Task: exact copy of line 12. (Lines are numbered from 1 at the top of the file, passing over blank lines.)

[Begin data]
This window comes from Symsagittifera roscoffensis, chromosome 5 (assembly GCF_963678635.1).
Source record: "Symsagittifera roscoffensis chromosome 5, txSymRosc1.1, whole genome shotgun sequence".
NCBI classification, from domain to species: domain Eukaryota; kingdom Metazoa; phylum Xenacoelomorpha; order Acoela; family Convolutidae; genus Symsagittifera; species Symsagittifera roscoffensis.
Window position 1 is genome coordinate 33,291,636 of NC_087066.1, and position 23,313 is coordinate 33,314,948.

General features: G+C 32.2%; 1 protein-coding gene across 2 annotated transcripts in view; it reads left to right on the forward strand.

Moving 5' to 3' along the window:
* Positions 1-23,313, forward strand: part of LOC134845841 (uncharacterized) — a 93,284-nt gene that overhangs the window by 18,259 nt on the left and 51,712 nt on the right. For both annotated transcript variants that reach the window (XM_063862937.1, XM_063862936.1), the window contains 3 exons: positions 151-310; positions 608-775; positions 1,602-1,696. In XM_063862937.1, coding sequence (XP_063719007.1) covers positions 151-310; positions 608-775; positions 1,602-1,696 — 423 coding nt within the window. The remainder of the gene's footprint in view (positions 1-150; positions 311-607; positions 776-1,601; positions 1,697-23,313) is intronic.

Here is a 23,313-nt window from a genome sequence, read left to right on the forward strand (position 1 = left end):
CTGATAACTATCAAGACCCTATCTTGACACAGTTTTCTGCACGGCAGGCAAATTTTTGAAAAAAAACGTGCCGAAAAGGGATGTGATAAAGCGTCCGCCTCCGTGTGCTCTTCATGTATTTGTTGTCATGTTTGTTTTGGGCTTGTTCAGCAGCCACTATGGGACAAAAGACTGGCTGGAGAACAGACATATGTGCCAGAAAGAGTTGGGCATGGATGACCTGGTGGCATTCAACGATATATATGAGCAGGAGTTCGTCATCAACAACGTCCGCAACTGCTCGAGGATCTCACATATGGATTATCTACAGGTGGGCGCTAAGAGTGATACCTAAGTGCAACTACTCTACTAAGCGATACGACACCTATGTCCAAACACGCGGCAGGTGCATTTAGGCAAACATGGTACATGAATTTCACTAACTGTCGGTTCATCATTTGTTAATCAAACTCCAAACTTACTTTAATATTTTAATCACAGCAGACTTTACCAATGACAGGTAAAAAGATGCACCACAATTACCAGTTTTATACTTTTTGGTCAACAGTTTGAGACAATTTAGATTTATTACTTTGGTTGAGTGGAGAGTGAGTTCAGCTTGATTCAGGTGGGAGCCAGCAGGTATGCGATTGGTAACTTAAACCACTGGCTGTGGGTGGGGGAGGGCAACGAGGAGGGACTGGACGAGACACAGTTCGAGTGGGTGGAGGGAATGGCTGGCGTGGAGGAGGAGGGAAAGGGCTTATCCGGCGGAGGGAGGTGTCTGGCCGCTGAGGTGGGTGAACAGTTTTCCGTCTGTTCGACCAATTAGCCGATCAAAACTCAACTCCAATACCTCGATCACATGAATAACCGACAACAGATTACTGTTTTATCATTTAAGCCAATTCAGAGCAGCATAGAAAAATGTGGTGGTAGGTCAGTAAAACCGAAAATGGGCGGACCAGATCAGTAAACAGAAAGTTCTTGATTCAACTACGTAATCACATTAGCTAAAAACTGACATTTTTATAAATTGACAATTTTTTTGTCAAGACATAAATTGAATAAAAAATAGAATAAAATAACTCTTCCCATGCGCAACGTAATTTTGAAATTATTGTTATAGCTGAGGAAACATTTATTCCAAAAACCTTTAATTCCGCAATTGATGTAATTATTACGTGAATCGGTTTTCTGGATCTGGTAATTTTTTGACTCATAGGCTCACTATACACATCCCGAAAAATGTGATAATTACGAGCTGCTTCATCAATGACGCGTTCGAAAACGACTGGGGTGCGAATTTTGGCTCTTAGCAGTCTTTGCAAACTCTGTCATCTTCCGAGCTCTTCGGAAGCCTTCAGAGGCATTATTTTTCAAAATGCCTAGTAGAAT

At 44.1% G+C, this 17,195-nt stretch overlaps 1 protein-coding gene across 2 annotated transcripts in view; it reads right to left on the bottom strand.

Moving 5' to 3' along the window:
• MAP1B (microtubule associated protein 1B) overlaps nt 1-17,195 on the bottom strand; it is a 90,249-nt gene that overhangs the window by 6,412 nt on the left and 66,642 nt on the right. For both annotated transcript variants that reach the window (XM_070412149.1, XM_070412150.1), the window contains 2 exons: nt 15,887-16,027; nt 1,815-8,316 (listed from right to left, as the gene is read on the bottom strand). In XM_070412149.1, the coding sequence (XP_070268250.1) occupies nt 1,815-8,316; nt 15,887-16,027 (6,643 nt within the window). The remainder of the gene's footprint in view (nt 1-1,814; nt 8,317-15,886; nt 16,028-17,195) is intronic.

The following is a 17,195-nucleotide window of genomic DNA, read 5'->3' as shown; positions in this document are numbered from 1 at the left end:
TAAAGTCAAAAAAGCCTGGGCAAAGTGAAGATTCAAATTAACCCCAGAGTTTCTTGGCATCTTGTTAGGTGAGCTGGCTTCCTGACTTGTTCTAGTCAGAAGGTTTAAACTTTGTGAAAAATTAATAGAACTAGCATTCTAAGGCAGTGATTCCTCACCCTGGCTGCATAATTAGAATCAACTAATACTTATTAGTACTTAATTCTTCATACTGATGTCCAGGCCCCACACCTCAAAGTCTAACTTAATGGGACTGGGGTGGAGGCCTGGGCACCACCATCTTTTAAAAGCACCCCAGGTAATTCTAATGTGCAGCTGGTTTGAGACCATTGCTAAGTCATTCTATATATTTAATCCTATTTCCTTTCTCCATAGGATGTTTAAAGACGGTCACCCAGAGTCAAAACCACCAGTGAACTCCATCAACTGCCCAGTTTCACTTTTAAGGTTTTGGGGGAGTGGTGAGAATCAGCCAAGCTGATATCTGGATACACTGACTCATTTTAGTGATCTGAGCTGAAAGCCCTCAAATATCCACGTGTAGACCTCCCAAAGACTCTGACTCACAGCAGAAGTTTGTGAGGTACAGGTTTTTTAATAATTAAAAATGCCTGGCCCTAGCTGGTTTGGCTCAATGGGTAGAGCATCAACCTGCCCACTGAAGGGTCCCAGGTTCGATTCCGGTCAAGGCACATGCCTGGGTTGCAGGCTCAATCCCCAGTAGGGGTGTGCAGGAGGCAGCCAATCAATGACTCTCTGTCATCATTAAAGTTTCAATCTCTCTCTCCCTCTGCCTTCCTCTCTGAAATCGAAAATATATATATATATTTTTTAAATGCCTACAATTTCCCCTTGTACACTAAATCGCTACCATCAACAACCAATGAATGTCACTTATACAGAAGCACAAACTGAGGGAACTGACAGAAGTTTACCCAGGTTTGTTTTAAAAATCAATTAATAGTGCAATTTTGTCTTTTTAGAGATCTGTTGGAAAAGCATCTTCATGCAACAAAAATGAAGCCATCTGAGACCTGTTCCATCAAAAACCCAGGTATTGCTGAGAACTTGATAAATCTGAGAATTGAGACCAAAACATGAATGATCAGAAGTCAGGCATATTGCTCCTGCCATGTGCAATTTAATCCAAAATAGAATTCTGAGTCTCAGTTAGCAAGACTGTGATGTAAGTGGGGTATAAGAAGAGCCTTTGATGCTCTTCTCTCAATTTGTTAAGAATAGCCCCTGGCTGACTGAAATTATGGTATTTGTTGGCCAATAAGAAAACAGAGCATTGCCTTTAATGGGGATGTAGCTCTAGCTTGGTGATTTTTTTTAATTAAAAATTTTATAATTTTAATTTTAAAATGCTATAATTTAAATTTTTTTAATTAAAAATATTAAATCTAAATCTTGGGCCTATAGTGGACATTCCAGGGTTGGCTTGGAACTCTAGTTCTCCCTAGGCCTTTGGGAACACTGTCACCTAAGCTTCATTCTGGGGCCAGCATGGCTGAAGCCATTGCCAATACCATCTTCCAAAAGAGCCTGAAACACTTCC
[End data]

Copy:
• MAP1B (microtubule associated protein 1B) overlaps nt 1-17,195 on the bottom strand; it is a 90,249-nt gene that overhangs the window by 6,412 nt on the left and 66,642 nt on the right. For both annotated transcript variants that reach the window (XM_070412149.1, XM_070412150.1), the window contains 2 exons: nt 15,887-16,027; nt 1,815-8,316 (listed from right to left, as the gene is read on the bottom strand). In XM_070412149.1, the coding sequence (XP_070268250.1) occupies nt 1,815-8,316; nt 15,887-16,027 (6,643 nt within the window). The remainder of the gene's footprint in view (nt 1-1,814; nt 8,317-15,886; nt 16,028-17,195) is intronic.